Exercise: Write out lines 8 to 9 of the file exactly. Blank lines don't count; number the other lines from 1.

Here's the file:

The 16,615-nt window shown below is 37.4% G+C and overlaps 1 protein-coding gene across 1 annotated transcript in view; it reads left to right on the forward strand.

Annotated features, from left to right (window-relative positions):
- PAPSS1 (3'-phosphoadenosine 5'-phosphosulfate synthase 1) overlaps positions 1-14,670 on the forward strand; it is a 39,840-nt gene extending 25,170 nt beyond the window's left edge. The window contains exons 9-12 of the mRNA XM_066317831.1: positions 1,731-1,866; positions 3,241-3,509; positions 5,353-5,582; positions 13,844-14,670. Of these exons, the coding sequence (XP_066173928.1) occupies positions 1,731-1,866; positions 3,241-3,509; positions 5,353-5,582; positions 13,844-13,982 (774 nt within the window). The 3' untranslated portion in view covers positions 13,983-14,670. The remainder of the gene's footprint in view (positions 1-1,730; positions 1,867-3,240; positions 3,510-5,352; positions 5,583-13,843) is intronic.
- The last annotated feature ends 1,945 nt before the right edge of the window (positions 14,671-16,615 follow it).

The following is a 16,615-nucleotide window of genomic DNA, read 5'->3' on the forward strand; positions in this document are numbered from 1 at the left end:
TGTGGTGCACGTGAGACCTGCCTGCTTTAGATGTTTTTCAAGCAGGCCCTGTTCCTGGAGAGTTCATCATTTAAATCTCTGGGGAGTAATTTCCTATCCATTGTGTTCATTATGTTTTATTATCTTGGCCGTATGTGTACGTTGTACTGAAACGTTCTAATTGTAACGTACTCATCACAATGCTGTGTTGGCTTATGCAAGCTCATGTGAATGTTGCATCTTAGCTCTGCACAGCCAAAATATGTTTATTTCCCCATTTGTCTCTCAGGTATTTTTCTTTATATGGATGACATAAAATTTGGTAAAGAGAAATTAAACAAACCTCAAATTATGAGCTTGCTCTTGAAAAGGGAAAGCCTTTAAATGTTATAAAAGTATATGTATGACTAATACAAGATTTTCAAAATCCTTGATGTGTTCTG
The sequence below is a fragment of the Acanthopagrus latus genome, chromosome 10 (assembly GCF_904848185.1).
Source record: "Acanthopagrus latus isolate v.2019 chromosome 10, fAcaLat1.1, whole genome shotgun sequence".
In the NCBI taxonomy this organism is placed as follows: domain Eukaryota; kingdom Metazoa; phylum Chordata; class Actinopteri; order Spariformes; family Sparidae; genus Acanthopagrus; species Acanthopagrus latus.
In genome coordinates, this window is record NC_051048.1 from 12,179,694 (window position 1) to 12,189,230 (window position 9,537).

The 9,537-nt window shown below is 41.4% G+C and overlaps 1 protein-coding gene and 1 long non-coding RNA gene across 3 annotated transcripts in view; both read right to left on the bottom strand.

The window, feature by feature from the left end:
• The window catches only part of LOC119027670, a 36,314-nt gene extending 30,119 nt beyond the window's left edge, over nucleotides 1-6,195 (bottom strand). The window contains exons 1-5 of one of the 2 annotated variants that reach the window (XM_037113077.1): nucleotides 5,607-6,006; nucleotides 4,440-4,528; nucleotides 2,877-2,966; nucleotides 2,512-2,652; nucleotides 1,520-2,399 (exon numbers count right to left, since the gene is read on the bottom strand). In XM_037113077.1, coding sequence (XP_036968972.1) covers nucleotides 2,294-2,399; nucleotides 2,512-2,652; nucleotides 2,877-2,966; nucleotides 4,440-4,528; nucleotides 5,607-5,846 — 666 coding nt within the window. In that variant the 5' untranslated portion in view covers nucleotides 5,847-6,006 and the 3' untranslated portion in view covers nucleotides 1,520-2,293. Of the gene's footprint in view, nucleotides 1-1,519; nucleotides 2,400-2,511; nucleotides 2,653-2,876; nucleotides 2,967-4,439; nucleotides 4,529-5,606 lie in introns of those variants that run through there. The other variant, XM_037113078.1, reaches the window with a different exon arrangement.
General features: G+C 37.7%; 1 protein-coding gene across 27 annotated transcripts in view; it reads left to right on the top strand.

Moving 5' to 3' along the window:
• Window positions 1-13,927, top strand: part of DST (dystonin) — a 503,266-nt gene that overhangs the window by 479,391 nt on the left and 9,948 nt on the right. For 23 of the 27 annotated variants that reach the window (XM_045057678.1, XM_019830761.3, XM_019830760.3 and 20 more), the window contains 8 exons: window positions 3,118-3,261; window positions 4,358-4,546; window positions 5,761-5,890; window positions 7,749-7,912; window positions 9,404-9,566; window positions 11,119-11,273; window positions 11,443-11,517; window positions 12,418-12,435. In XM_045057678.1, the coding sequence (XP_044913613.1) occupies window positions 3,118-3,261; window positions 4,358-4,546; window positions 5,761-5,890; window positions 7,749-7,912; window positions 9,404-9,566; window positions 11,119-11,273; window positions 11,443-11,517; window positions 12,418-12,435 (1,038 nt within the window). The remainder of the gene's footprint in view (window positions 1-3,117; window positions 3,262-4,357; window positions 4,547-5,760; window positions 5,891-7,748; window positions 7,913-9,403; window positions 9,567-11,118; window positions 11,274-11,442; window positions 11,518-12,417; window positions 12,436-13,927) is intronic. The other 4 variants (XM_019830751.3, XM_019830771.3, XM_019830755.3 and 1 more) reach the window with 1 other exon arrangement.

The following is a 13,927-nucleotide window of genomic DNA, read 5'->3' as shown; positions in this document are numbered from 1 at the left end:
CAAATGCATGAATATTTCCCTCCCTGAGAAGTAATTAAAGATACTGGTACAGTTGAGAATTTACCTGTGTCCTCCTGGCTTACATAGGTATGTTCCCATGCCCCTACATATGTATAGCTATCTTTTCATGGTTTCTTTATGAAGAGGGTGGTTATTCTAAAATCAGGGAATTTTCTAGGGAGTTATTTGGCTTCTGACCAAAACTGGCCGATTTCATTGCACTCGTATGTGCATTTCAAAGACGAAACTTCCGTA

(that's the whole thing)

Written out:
Source record: "Acanthopagrus latus isolate v.2019 chromosome 10, fAcaLat1.1, whole genome shotgun sequence".
In the NCBI taxonomy this organism is placed as follows: domain Eukaryota; kingdom Metazoa; phylum Chordata; class Actinopteri; order Spariformes; family Sparidae; genus Acanthopagrus; species Acanthopagrus latus.